It’s no secret that Markieff Morris and Marcus Morris play better together. When the Phoenix Suns took Markieff Morris with the 13th overall pick in the 2011 NBA Draft, Marcus didn’t have to wait long to find out he officially wouldn’t be playing with his brother for the first time in years. As rookies, both struggled despite receiving a solid amount of hype coming out of Kansas. They mostly struggled their sophomore seasons as well…until the Houston Rockets traded Marcus Morris to the Suns to join his twin midway through the year.
In their first full season together last year, the Morri looked like completely different players. Markieff Morris finished fourth in Sixth Man of the Year voting (and should have been higher) after averaging 13.8 points and 6.0 rebounds per game. Marcus Morris was also productive off the bench, averaging 9.7 points per game and shooting 38 percent from three-point range.
At the time of the trade, it just felt like a PR stunt to get people to attend Phoenix Suns games. After all, the Suns were in the middle of one of the worst seasons in franchise history at the time and the whole “We have twins!!” thing felt like a gimmick. But who knew it would actually unlock the potential to the young careers of both Marcus and Markieff Morris?
In an interview with The Philadelphia Inquirer, Mark and Marc Morris admitted they hope to stay together once they’re eligible for a new contract next summer. The Morris twins are eligible for contract extensions before Oct. 31, though Markieff Morris seems far more likely to receive one than his brother. However, now that the cat’s out of the bag about the Morris twins wanting to stick together, it’s possible the Suns consider making that happen.
The Morris twins said they’d be willing to negotiate separately, but their No. 1 priority is convincing someone to keep them together as a package deal. After what the Suns have seen from the Morri since reuniting them, not to mention the fact that the twins are so much happier together, it wouldn’t be surprising for Phoenix to re-sign them both next summer in free agency.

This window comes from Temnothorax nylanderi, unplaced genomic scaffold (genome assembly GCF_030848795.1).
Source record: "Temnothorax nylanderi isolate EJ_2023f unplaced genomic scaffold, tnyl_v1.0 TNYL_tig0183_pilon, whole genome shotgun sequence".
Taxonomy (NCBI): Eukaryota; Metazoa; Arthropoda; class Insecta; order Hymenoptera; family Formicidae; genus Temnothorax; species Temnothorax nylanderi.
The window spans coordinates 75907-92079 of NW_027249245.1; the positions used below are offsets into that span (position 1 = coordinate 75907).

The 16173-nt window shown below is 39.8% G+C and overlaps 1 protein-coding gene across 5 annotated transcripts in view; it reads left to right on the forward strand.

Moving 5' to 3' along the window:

Is that the wisest approach? It’s hard to say right now, especially with the entire 2014-15 season that still needing to play itself out. Perhaps the Morris twins won’t be money-grubbing like most free agents if the Suns can guarantee they’ll stay together in Phoenix. Maybe the Morris twins will take the worst-case scenario route and not only want to stay together, but demand too much in the process. It’s far too early to tell, but if the Morri really want to stick together, their best opportunity to do so is in the Valley of the Sun.
That being said, it’s worth pointing out that if the Suns are unable to retain both of the Morris twins, Phoenix should definitely focus on keeping Markieff Morris if at all possible. The Suns might not be willing to offer Morris the kind of contract he could draw on the open market, but they should certainly entertain the idea, especially if he proves himself a capable starter in place of the recently departed Channing Frye.
Bearing in mind that the only reason we’re talking about this is it’s August and we’re bored, it’s far too early to be able to tell what kind of contract the Morri twins are worth, what the Suns can afford in order to keep them both and what other teams will be able to offer them the opportunity to stay together. But if the Suns make the playoffs and the Morris twins play a role in that, this mutually beneficial relationship might have a happy, family-oriented conclusion a year from now.